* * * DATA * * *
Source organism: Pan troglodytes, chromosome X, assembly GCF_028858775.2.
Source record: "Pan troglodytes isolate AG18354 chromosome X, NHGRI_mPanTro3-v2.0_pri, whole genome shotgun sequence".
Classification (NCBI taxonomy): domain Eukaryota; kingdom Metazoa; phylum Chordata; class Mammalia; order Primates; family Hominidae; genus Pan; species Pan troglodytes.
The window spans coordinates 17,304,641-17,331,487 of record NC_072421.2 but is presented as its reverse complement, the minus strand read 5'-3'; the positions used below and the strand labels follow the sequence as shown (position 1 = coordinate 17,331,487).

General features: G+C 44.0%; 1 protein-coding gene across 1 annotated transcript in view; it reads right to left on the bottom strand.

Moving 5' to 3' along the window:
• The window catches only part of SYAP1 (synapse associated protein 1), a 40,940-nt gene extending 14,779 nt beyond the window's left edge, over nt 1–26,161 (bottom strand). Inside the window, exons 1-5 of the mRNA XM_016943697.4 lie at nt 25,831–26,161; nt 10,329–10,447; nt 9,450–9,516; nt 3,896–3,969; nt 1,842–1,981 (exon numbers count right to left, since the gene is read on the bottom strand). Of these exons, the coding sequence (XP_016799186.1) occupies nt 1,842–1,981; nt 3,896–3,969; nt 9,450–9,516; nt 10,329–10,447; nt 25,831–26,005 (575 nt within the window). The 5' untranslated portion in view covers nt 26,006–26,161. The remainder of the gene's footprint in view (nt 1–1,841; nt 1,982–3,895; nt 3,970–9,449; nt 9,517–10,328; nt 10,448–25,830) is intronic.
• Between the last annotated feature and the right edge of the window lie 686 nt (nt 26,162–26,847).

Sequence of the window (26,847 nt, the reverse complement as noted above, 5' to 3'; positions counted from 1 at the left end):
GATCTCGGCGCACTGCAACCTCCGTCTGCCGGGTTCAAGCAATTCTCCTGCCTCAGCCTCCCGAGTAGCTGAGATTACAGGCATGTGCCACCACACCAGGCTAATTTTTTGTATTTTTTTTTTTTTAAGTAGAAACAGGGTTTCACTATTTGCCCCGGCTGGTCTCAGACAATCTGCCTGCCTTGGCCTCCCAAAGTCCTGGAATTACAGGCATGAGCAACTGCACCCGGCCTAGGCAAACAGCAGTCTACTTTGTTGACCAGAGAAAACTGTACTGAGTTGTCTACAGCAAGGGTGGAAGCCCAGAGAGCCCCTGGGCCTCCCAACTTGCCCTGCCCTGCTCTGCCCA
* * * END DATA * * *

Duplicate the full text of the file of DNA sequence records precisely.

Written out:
Source organism: Pan troglodytes, chromosome X, assembly GCF_028858775.2.
Source record: "Pan troglodytes isolate AG18354 chromosome X, NHGRI_mPanTro3-v2.0_pri, whole genome shotgun sequence".
Classification (NCBI taxonomy): domain Eukaryota; kingdom Metazoa; phylum Chordata; class Mammalia; order Primates; family Hominidae; genus Pan; species Pan troglodytes.
The window spans coordinates 17,304,641-17,331,487 of record NC_072421.2 but is presented as its reverse complement, the minus strand read 5'-3'; the positions used below and the strand labels follow the sequence as shown (position 1 = coordinate 17,331,487).

General features: G+C 44.0%; 1 protein-coding gene across 1 annotated transcript in view; it reads right to left on the bottom strand.

Moving 5' to 3' along the window:
• The window catches only part of SYAP1 (synapse associated protein 1), a 40,940-nt gene extending 14,779 nt beyond the window's left edge, over nt 1–26,161 (bottom strand). Inside the window, exons 1-5 of the mRNA XM_016943697.4 lie at nt 25,831–26,161; nt 10,329–10,447; nt 9,450–9,516; nt 3,896–3,969; nt 1,842–1,981 (exon numbers count right to left, since the gene is read on the bottom strand). Of these exons, the coding sequence (XP_016799186.1) occupies nt 1,842–1,981; nt 3,896–3,969; nt 9,450–9,516; nt 10,329–10,447; nt 25,831–26,005 (575 nt within the window). The 5' untranslated portion in view covers nt 26,006–26,161. The remainder of the gene's footprint in view (nt 1–1,841; nt 1,982–3,895; nt 3,970–9,449; nt 9,517–10,328; nt 10,448–25,830) is intronic.
• Between the last annotated feature and the right edge of the window lie 686 nt (nt 26,162–26,847).

Sequence of the window (26,847 nt, the reverse complement as noted above, 5' to 3'; positions counted from 1 at the left end):
GATCTCGGCGCACTGCAACCTCCGTCTGCCGGGTTCAAGCAATTCTCCTGCCTCAGCCTCCCGAGTAGCTGAGATTACAGGCATGTGCCACCACACCAGGCTAATTTTTTGTATTTTTTTTTTTTTAAGTAGAAACAGGGTTTCACTATTTGCCCCGGCTGGTCTCAGACAATCTGCCTGCCTTGGCCTCCCAAAGTCCTGGAATTACAGGCATGAGCAACTGCACCCGGCCTAGGCAAACAGCAGTCTACTTTGTTGACCAGAGAAAACTGTACTGAGTTGTCTACAGCAAGGGTGGAAGCCCAGAGAGCCCCTGGGCCTCCCAACTTGCCCTGCCCTGCTCTGCCCA